The opposite is the case with Roth IRAs: there is no tax deduction for contributions, and the contributions and earnings can be withdrawn tax-free when in retirement.
We’ve only covered the Roth IRA’s basics for a better understanding of the comparison between this account and life insurance. But if you’re interested in reading more about retirement planning, we suggest you look up our previous articles and learn more about:
- The benefits of a Roth IRA
- The difference between a Roth IRA and a 403B
- Is the mega backdoor Roth IRA a better option for you?
- Should you overcontribute to this account?
Now that we have the facts, let’s move on to understanding the basics of life insurance.
Understanding Life Insurance
Life insurance is such a large topic that we still haven’t covered it completely in our numerous articles so far, so it will be impossible to do so in this blog either. To make this comparison direct and not 50 pages long, we will focus on only one type of life insurance: a whole life insurance policy.
What Is Whole Life Insurance?
Whole life insurance is one kind of permanent life insurance, which means it offers life coverage as long as the premiums are paid. Or, in other words, whole life insurance lasts for the entire life of the policyholder.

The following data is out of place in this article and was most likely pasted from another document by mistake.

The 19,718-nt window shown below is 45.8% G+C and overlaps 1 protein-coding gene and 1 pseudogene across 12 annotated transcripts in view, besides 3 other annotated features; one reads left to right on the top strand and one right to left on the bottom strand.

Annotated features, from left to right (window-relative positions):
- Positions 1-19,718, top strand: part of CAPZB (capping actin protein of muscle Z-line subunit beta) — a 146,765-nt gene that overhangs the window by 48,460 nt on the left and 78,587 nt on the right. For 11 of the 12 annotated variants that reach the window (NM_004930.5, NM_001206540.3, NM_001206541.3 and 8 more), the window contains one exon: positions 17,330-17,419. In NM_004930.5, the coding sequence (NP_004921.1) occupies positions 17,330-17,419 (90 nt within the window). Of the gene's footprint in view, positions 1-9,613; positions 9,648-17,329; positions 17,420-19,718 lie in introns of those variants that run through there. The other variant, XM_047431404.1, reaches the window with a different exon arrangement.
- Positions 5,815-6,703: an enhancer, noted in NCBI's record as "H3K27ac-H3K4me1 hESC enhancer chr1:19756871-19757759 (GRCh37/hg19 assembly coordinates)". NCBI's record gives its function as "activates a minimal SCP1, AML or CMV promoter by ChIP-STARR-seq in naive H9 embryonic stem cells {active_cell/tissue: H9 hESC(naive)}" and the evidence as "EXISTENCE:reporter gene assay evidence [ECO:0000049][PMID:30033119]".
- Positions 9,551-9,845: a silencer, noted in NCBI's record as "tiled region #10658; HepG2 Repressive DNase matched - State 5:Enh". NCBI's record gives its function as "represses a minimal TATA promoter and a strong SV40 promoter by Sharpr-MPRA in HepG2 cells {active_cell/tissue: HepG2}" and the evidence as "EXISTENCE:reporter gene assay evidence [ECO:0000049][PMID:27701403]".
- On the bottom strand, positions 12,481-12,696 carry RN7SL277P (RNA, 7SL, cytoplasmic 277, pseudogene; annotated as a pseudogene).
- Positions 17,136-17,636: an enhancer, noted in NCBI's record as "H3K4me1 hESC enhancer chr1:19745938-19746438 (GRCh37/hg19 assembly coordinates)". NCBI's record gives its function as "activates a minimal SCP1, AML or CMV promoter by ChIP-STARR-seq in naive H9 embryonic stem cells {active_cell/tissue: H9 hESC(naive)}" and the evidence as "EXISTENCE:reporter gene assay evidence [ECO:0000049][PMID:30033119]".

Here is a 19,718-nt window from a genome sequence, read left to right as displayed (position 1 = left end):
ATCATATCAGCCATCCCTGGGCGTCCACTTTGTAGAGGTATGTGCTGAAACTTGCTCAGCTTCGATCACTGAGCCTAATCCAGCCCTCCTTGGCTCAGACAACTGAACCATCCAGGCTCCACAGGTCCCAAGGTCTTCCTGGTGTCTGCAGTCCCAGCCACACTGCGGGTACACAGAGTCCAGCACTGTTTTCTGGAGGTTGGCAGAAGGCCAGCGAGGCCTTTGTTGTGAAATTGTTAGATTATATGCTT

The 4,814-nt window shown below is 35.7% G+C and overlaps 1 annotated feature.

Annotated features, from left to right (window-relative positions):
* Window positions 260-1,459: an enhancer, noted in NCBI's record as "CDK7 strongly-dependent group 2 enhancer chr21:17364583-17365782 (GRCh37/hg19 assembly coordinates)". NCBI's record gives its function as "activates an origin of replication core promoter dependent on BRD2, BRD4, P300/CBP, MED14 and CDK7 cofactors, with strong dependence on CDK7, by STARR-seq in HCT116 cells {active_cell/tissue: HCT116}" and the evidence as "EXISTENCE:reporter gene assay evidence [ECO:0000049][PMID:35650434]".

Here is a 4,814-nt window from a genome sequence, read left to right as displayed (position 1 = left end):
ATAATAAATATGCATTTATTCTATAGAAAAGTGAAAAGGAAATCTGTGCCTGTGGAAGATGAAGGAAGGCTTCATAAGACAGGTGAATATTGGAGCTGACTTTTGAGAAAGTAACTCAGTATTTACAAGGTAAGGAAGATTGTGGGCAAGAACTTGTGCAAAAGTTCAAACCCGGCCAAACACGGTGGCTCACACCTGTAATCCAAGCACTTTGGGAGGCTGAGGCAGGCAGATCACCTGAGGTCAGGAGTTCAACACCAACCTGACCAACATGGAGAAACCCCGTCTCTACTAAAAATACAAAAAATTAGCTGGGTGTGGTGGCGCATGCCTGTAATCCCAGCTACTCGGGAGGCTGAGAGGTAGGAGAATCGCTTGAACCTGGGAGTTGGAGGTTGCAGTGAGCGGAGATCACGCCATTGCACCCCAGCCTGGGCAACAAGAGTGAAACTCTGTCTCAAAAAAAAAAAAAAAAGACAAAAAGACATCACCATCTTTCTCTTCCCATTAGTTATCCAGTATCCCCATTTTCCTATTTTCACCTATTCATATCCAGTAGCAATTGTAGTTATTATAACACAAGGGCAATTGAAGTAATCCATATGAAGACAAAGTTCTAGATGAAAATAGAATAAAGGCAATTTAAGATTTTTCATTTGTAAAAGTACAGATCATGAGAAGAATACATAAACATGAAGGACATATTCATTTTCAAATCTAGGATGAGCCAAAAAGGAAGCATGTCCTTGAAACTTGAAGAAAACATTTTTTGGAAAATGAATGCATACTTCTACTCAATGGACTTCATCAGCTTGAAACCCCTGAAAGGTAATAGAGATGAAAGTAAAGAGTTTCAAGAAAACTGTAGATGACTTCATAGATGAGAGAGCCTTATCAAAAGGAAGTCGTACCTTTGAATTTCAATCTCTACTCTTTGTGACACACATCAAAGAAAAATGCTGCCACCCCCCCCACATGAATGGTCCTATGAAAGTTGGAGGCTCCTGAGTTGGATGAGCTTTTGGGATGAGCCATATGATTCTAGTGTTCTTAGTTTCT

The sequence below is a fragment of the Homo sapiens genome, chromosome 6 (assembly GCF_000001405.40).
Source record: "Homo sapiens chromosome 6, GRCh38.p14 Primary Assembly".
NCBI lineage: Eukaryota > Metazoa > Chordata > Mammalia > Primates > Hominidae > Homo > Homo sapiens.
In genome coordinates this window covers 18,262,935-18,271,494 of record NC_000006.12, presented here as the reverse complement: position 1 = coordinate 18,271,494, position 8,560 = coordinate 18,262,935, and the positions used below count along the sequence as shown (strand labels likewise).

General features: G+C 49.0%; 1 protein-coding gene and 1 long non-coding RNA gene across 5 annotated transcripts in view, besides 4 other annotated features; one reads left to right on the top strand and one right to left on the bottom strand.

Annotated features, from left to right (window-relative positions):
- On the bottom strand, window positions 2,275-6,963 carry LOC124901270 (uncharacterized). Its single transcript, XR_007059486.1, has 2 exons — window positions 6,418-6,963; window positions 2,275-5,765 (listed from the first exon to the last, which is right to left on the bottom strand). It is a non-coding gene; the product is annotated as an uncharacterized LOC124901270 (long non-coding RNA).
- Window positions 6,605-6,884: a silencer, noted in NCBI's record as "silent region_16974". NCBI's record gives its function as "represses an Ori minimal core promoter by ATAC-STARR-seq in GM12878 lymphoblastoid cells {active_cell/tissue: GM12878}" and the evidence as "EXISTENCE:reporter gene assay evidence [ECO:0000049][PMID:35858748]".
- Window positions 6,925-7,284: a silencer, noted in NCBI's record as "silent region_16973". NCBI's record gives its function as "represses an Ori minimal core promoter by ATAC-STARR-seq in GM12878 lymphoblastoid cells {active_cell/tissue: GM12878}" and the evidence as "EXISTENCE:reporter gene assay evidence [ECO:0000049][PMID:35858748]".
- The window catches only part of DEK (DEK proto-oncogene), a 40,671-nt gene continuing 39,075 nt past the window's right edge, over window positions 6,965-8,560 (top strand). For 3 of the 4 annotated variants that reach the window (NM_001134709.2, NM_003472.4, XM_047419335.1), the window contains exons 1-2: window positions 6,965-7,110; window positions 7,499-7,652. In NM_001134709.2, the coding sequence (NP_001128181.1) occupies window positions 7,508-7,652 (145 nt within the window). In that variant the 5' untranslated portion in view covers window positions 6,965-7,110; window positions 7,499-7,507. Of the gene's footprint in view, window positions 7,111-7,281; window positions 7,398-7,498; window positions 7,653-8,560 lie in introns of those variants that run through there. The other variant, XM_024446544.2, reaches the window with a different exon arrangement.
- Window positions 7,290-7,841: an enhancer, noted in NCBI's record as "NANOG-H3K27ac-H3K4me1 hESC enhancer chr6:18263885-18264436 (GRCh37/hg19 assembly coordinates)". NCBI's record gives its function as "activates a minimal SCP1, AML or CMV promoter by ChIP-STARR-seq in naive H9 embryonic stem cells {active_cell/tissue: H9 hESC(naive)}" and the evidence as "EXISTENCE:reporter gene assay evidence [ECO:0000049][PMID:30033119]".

The most significant advantage of whole life insurance policies is the cash value. It is a savings component where your money grows at a fixed interest rate.
Because of this feature, you can borrow money against your whole life insurance policy.
Whole life insurance is one tool for two different purposes. At the same time, it provides you with insurance coverage, which is the primary feature of life insurance. But it also permits you to use cash value during your lifetime to build and enhance wealth. So, it’s not strange that whole life insurance is the usual choice for people.
How Does Whole Life Policy Work?
When your life insurance policy has built up enough cash value, you can begin taking out loans against it. You can use the money for anything you need.
Moreover, you can even choose not to pay back your loan. This gives you more ways to utilize your policy, which we’ll talk about later in this article.
Unlike a Roth IRA, a whole life policy has many tax benefits. We will mention just a few of them:
- The death benefit is not subjected to federal income taxes.
- The cash value continues to grow on a tax-deferred basis while the funds remain in the policy.
- Withdrawals are considered tax-free returns.
- The loans you take against the whole life policy are also not considered to be taxable events.
So, the fundamental basis of both whole life insurance and Roth IRAs is the same: they are both wealth transfer tools that facilitate the valuable transfer of assets to your heirs and provide a tax-free legacy. Despite some parallels between these two retirement planning vehicles, there are many differences.
Roth IRA vs. Whole Life Insurance Policy
We will cover the three main discrepancies between a Roth IRA and a whole life insurance policy.